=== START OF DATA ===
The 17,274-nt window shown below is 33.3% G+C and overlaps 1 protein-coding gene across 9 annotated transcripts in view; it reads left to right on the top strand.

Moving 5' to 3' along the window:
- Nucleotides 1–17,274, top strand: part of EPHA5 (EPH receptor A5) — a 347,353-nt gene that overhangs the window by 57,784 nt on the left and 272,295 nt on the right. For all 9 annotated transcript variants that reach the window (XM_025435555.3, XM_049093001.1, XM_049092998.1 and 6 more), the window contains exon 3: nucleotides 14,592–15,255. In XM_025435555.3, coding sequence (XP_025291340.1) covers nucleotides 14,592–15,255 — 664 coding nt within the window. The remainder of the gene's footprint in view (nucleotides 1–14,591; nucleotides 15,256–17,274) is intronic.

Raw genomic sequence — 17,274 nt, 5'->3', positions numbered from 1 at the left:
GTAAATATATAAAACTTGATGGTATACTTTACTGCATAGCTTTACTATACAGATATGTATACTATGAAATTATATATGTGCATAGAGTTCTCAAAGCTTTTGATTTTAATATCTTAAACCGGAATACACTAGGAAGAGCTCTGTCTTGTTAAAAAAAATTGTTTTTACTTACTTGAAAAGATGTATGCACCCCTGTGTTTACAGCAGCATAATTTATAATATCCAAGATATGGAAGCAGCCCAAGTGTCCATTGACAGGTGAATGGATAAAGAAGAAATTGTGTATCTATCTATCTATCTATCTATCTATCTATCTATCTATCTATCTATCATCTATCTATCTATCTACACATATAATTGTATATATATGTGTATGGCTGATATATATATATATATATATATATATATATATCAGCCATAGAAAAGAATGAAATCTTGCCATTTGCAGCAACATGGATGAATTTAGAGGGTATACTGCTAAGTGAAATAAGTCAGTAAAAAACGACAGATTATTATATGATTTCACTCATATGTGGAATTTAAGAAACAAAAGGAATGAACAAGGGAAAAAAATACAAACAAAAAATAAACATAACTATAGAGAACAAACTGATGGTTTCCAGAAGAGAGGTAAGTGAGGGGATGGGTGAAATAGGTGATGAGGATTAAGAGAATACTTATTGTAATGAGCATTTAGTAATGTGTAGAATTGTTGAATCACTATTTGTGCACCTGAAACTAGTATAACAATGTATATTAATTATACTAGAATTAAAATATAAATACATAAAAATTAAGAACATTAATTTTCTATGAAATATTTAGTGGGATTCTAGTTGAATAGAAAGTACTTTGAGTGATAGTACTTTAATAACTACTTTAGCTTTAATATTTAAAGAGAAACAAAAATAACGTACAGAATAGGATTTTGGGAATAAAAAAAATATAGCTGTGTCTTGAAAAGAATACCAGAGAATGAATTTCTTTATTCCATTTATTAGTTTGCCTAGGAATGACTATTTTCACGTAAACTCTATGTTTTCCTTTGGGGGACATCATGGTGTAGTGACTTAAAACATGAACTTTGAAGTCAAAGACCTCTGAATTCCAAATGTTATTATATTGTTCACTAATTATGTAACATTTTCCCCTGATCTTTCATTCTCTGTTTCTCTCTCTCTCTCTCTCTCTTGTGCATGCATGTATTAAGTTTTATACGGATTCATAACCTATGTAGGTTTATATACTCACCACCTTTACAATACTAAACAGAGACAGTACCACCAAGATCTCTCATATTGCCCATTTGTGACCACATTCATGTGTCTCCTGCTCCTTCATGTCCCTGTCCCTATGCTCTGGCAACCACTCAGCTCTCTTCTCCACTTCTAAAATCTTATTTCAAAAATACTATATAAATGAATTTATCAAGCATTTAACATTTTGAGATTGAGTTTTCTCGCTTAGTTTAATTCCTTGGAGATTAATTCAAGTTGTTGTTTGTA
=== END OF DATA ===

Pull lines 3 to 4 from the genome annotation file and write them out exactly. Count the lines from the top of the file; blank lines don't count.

- Nucleotides 1–17,274, top strand: part of EPHA5 (EPH receptor A5) — a 347,353-nt gene that overhangs the window by 57,784 nt on the left and 272,295 nt on the right. For all 9 annotated transcript variants that reach the window (XM_025435555.3, XM_049093001.1, XM_049092998.1 and 6 more), the window contains exon 3: nucleotides 14,592–15,255. In XM_025435555.3, coding sequence (XP_025291340.1) covers nucleotides 14,592–15,255 — 664 coding nt within the window. The remainder of the gene's footprint in view (nucleotides 1–14,591; nucleotides 15,256–17,274) is intronic.

Raw genomic sequence — 17,274 nt, 5'->3', positions numbered from 1 at the left: